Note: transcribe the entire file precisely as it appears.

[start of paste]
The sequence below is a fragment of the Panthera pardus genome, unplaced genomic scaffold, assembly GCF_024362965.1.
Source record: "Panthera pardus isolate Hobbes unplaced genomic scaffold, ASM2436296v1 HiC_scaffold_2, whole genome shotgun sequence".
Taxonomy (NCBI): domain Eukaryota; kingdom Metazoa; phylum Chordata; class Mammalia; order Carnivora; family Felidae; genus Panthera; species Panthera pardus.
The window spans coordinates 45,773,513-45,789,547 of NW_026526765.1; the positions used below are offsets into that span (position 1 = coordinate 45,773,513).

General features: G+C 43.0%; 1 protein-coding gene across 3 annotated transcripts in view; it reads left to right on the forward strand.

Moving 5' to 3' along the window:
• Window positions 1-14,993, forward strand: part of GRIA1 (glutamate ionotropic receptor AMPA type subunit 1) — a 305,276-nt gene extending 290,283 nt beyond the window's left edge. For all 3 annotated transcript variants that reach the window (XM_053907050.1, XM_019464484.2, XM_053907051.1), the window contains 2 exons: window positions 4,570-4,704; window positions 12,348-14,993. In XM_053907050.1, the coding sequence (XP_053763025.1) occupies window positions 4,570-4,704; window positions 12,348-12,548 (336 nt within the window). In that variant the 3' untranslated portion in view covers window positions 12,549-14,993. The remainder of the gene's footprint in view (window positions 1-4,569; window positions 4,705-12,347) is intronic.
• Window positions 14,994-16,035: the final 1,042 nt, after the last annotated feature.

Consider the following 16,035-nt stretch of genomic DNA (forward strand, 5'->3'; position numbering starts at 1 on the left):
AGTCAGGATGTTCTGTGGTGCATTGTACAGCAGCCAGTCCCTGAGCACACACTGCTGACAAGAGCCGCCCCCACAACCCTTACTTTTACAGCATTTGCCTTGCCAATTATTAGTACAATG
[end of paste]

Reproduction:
The sequence below is a fragment of the Panthera pardus genome, unplaced genomic scaffold, assembly GCF_024362965.1.
Source record: "Panthera pardus isolate Hobbes unplaced genomic scaffold, ASM2436296v1 HiC_scaffold_2, whole genome shotgun sequence".
Taxonomy (NCBI): domain Eukaryota; kingdom Metazoa; phylum Chordata; class Mammalia; order Carnivora; family Felidae; genus Panthera; species Panthera pardus.
The window spans coordinates 45,773,513-45,789,547 of NW_026526765.1; the positions used below are offsets into that span (position 1 = coordinate 45,773,513).

General features: G+C 43.0%; 1 protein-coding gene across 3 annotated transcripts in view; it reads left to right on the forward strand.

Moving 5' to 3' along the window:
• Window positions 1-14,993, forward strand: part of GRIA1 (glutamate ionotropic receptor AMPA type subunit 1) — a 305,276-nt gene extending 290,283 nt beyond the window's left edge. For all 3 annotated transcript variants that reach the window (XM_053907050.1, XM_019464484.2, XM_053907051.1), the window contains 2 exons: window positions 4,570-4,704; window positions 12,348-14,993. In XM_053907050.1, the coding sequence (XP_053763025.1) occupies window positions 4,570-4,704; window positions 12,348-12,548 (336 nt within the window). In that variant the 3' untranslated portion in view covers window positions 12,549-14,993. The remainder of the gene's footprint in view (window positions 1-4,569; window positions 4,705-12,347) is intronic.
• Window positions 14,994-16,035: the final 1,042 nt, after the last annotated feature.

Consider the following 16,035-nt stretch of genomic DNA (forward strand, 5'->3'; position numbering starts at 1 on the left):
AGTCAGGATGTTCTGTGGTGCATTGTACAGCAGCCAGTCCCTGAGCACACACTGCTGACAAGAGCCGCCCCCACAACCCTTACTTTTACAGCATTTGCCTTGCCAATTATTAGTACAATG